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If, in a judicial review application, you have been refused on an application for interim relief on the papers, where you you go to challenge that decision?

Nolson, R (on the application of) v Stevenage Borough Council (2020) EWCA Civ 379

This was an appeal which, although the underlying application for interim relief had become academic, as the homeless claimant had succeeded in his s.204 appeal, went ahead as it was on an important matter of principle. The JR was of a refusal to provide temporary accommodation pending review an/or appeal by the council.

This was refused by the admin court on the papers. The claimant then applied under CPR rule 54.12(3) for an oral reconsideration. This was refused by the High Court on the basis that it “had no jurisdiction to consider it, holding that rule 54.12(3) did not apply and the appropriate procedural course to challenge the decision to refuse interim relief was to appeal to the Court of Appeal”.

The Court of Appeal found that the relevant provision was CPR 3.3(5) and held:

i) In any application to the court, even where the relevant court form does not ask the specific question, the applicant should generally indicate whether he wishes to be heard orally or whether he is content for the application to be dealt with on the papers alone. Whilst in itself that will not prevent a later application under CPR rule 3.3(5) (even by the applicant himself), it will give the other parties an opportunity to consent to the application being dealt with on the papers alone, which would prevent such a further application.

ii) Where the court refuses an application on the papers, unless both parties have consented to it being dealt with on the papers alone, the order should be endorsed with a statement of the right to make (within 7 days or such other time as the court considers appropriate) an application to have the order set aside, varied or stayed under CPR rule 3.3(5). If the parties have consented to a paper determination, then the order will be final and should be endorsed with a statement of the right to appeal to this court within 21 days.

iii) Any application for an adverse decision made on the papers to be “reconsidered” at an oral hearing should clearly state that it is made under CPR rule 3.3(5) (or, if made under another specific provision of the rules, that it is so made).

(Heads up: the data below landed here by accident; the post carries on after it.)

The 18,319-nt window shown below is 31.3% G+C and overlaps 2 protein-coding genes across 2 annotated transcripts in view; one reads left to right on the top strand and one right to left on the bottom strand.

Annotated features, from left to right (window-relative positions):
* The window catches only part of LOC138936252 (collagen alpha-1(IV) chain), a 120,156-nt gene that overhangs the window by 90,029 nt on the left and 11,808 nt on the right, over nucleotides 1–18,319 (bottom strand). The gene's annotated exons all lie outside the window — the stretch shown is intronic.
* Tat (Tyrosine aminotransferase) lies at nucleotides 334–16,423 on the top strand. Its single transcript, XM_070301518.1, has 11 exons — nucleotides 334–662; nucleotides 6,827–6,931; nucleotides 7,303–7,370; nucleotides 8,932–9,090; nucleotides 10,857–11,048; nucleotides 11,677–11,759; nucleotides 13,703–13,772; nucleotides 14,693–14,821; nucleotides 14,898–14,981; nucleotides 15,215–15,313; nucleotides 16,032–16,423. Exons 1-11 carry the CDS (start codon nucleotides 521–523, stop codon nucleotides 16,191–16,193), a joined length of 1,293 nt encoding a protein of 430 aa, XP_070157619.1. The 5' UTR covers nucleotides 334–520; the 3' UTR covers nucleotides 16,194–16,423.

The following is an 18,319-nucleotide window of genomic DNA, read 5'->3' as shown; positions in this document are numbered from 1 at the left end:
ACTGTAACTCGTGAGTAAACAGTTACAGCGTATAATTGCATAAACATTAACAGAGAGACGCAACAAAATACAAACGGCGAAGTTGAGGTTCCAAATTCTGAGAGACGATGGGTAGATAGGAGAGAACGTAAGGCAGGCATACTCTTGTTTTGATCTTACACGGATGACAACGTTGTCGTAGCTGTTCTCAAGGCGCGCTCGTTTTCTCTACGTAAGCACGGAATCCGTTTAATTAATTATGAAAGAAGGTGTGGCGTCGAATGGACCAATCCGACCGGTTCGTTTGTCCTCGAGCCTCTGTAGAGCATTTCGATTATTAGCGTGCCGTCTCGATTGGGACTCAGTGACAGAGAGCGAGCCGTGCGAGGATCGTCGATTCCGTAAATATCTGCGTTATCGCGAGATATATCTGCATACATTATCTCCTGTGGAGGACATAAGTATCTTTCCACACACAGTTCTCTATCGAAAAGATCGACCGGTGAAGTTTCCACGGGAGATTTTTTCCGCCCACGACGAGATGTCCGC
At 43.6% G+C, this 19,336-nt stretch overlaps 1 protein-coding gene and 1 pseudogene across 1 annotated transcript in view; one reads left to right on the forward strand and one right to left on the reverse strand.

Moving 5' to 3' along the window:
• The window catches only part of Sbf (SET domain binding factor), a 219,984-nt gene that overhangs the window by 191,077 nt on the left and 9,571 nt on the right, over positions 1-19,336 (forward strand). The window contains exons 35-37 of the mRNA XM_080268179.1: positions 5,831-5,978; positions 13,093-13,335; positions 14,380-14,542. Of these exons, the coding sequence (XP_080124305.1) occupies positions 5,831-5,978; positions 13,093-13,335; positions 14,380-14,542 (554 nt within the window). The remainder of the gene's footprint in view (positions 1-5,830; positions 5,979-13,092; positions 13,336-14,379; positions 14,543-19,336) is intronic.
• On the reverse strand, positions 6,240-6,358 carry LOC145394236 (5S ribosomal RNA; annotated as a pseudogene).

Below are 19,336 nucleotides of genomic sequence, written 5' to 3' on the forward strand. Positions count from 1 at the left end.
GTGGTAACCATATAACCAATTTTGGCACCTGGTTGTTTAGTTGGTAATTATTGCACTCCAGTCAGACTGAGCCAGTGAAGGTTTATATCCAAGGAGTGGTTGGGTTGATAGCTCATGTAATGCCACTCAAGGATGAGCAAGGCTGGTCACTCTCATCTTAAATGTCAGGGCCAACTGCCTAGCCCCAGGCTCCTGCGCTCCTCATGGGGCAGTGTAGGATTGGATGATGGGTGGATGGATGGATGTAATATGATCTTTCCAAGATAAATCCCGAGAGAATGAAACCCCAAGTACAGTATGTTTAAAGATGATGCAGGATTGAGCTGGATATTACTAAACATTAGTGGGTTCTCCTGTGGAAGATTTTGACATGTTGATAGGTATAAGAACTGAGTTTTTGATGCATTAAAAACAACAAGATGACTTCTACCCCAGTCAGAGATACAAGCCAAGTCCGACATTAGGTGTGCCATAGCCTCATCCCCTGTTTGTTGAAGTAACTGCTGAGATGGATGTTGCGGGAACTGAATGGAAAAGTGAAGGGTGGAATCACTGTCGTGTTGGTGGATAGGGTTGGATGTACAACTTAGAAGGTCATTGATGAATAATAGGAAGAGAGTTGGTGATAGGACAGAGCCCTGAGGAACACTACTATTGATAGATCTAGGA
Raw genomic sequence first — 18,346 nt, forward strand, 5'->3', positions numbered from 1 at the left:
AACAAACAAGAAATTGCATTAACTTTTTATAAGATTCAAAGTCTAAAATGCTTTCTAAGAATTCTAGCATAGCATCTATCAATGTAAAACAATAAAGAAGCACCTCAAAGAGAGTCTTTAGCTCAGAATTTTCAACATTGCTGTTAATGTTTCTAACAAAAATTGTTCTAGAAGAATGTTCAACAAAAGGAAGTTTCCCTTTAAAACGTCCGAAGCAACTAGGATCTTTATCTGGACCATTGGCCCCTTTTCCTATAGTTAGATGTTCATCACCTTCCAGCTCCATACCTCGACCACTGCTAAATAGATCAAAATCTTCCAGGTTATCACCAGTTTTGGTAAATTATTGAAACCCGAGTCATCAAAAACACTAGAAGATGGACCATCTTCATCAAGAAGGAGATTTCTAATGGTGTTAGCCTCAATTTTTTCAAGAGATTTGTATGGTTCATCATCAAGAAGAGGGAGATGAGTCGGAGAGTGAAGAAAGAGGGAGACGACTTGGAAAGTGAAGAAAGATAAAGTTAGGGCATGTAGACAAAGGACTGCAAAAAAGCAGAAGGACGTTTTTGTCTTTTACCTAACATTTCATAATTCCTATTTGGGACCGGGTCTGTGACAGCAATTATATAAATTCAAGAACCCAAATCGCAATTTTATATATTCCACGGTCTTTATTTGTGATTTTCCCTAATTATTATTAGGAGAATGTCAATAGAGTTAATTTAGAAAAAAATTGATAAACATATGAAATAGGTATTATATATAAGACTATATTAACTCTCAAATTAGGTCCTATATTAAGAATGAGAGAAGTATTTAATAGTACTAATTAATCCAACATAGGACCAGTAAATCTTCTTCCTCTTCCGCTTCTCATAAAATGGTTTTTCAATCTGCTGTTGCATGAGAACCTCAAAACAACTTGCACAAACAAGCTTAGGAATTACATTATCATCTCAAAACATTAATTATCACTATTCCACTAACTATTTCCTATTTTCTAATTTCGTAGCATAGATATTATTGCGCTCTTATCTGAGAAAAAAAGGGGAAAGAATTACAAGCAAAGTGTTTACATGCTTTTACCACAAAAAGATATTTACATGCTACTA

So, this is the path (not appeal to the Court of Appeal) for any refusal of interim relief made on the papers.

Giles Peaker is a solicitor and partner in the Housing and Public Law team at Anthony Gold Solicitors in South London. You can find him on Linkedin and on Twitter. Known as NL round these parts.


  1. Michael Hall

    Giles, Thank you for this helpful article. There is one point I am not clear about. Am I not right in thinking that the quotation you have given is from the decision of Hickinbottom LJ in the Court of Appeal which you have provided a link to, rather than the decision of the Administrative Court? Although Hickinbottom LJ refused permission to appeal his decision was reported as he gave advice about the part of the CPR to quote when applying for reconsideration of decisions to refuse relief on the papers without a hearing, and that it should have been reconsidered at an oral hearing in the High Court. Should ‘High Court (Admin)’ therefore read ‘Court of Appeal’?

      • Bernie Brandon

        well done Giles and Michael I think this could be very important and this particular time with everyone under pressure I dare to think that many of the judges will be making the wrong decisions and will forget that common sense and ordinary logic should be huge stepping stones on the way to justice so this little piece of knowledge for practising solicitors and even barristers is hugely valuable at this time I’m p


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